When you speak or sing into a regular microphone, a magnet moves and creates a current in a coil of wire. The heavy magnets in regular microphones move slowly and can clip off some of the dynamics of the music they capture. Instead of using a slow moving magnet, condenser microphones use two plates that store or discharge electricity based on how they vibrate together or apart and are much more sensitive and responsive. For a condenser mic to work, though, it needs a separate power source, which comes from a special preamplifier.
Things You'll Need
- Preamp With Phantom Power
- Audio Cable
Unplug your amplifier and pre-amplifier from their wall outlets.
Plug your condenser microphone's XLR cable into an XLR input on your preamplifier. Select an input that is designed for a condenser mic and provides a "phantom power" feed to energize its capacitor.
Plug an audio patch cable into your pre-amplifier's output. Typically, the output will be a one-quarter inch jack.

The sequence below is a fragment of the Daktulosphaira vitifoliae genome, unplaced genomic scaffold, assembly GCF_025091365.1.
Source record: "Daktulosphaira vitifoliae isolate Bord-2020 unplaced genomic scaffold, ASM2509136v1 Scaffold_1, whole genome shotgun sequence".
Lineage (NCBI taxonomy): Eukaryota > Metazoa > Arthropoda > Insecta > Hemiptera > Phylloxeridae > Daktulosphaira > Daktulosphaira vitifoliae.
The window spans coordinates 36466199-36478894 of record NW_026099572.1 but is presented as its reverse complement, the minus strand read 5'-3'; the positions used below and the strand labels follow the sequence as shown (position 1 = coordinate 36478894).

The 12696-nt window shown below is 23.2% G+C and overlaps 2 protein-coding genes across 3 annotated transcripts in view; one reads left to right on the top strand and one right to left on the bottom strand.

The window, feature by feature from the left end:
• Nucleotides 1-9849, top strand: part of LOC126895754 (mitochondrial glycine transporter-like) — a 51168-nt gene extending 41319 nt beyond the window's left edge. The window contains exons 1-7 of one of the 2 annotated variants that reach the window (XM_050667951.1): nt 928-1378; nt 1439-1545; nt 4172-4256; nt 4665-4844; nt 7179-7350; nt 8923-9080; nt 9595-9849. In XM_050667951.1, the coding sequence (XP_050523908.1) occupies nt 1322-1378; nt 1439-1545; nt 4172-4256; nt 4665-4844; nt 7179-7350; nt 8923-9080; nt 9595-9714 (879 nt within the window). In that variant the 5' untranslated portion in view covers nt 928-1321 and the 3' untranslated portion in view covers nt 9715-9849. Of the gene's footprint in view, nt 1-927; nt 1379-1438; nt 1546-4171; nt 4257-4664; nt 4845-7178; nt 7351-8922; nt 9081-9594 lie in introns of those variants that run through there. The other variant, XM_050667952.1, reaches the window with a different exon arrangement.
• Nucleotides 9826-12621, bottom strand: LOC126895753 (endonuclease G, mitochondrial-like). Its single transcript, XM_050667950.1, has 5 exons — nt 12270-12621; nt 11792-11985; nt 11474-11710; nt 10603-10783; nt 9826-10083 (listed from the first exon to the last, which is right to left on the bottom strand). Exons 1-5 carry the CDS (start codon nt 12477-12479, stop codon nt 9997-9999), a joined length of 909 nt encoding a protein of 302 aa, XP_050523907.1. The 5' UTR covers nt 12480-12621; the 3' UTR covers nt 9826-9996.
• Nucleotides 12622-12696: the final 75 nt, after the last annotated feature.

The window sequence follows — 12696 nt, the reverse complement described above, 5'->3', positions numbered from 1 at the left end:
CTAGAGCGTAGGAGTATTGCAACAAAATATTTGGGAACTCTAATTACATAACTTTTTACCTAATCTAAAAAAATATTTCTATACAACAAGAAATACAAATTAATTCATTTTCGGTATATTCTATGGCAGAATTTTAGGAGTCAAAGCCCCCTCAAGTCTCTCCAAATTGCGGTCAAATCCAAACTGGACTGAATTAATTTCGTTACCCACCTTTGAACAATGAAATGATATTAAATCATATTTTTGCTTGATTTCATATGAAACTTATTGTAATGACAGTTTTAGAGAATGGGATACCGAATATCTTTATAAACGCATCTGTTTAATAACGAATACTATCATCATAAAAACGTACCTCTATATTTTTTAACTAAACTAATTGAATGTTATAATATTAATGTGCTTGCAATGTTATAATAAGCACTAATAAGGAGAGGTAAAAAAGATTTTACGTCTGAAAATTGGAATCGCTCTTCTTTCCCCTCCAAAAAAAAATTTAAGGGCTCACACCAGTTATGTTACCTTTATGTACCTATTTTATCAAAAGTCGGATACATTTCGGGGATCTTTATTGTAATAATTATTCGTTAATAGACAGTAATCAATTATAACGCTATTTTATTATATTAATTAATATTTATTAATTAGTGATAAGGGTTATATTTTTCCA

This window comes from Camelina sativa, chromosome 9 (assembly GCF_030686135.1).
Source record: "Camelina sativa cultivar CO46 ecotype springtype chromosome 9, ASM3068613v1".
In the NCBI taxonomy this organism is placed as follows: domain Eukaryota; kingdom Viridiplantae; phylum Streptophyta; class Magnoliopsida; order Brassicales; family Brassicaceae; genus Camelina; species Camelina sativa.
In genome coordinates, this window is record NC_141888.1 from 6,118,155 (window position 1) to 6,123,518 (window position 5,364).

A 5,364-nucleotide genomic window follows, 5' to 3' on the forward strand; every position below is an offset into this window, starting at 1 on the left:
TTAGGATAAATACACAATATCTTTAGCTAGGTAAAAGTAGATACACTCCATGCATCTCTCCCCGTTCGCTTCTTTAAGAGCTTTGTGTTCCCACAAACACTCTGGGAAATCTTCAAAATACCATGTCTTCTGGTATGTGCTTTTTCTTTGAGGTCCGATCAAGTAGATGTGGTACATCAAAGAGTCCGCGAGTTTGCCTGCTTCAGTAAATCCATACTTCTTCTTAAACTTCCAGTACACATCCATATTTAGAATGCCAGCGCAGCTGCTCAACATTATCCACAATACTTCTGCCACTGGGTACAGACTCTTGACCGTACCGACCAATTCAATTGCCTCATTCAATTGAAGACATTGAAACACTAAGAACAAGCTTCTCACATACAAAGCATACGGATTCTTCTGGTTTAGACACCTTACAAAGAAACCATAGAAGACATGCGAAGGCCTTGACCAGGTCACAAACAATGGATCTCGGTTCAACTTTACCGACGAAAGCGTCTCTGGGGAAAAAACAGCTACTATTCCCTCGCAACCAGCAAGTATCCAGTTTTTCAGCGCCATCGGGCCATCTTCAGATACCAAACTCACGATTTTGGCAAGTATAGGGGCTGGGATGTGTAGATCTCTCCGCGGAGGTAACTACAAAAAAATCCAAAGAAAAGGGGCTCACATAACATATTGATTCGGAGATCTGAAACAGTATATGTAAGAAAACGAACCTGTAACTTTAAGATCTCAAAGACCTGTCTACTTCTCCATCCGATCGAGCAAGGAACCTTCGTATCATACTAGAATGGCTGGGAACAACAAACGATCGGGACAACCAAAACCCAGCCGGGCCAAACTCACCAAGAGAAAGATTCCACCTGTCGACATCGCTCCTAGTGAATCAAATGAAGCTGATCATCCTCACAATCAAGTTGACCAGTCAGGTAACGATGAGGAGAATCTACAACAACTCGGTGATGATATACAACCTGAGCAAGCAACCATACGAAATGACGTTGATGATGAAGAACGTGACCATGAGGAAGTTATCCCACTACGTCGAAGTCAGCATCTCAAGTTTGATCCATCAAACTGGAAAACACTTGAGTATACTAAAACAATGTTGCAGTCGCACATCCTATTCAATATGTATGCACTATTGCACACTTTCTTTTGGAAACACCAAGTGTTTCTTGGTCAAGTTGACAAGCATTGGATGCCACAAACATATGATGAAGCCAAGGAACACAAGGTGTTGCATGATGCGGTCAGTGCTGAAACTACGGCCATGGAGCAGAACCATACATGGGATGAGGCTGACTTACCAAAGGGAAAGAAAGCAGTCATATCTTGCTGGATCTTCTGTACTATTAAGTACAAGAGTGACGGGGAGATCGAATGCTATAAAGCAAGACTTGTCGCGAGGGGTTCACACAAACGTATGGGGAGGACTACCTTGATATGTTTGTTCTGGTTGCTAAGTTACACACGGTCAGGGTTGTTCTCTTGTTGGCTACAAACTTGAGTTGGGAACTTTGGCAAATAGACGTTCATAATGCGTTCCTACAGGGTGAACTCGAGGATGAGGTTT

Plug the patch cable into an input on your amplifier.
Plug the preamplifier and amplifier into their wall outlets. The microphone is now connected.
Steve Lander has been a writer since 1996, with experience in the fields of financial services, real estate and technology. His work has appeared in trade publications such as the "Minnesota Real Estate Journal" and "Minnesota Multi-Housing Association Advocate." Lander holds a Bachelor of Arts in political science from Columbia University.